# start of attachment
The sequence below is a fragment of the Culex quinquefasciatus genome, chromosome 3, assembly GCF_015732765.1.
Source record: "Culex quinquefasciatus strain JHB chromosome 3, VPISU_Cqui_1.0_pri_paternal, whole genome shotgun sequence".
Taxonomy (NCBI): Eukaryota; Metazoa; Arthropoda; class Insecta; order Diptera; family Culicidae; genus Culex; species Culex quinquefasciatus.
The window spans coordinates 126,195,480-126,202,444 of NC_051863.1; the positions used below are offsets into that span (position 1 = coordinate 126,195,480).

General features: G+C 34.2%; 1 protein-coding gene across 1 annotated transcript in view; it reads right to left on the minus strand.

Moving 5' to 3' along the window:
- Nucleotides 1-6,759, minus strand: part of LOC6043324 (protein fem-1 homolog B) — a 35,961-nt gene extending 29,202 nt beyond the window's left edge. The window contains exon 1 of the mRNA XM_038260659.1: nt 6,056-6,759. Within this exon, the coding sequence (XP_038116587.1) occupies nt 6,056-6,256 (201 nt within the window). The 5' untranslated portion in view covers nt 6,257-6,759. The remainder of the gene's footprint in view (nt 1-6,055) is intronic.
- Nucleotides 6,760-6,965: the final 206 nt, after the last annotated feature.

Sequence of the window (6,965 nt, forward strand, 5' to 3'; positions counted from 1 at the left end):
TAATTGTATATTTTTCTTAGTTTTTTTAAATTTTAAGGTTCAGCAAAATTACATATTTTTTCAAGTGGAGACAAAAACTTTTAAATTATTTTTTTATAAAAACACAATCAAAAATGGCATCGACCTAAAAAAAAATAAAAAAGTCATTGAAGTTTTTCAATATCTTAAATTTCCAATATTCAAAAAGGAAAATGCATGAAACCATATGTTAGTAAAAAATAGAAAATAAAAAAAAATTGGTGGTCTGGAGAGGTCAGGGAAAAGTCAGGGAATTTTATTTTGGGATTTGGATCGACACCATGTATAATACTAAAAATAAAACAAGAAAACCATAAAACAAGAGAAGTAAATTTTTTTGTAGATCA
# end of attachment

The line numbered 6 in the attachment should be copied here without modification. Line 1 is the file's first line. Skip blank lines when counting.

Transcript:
Moving 5' to 3' along the window: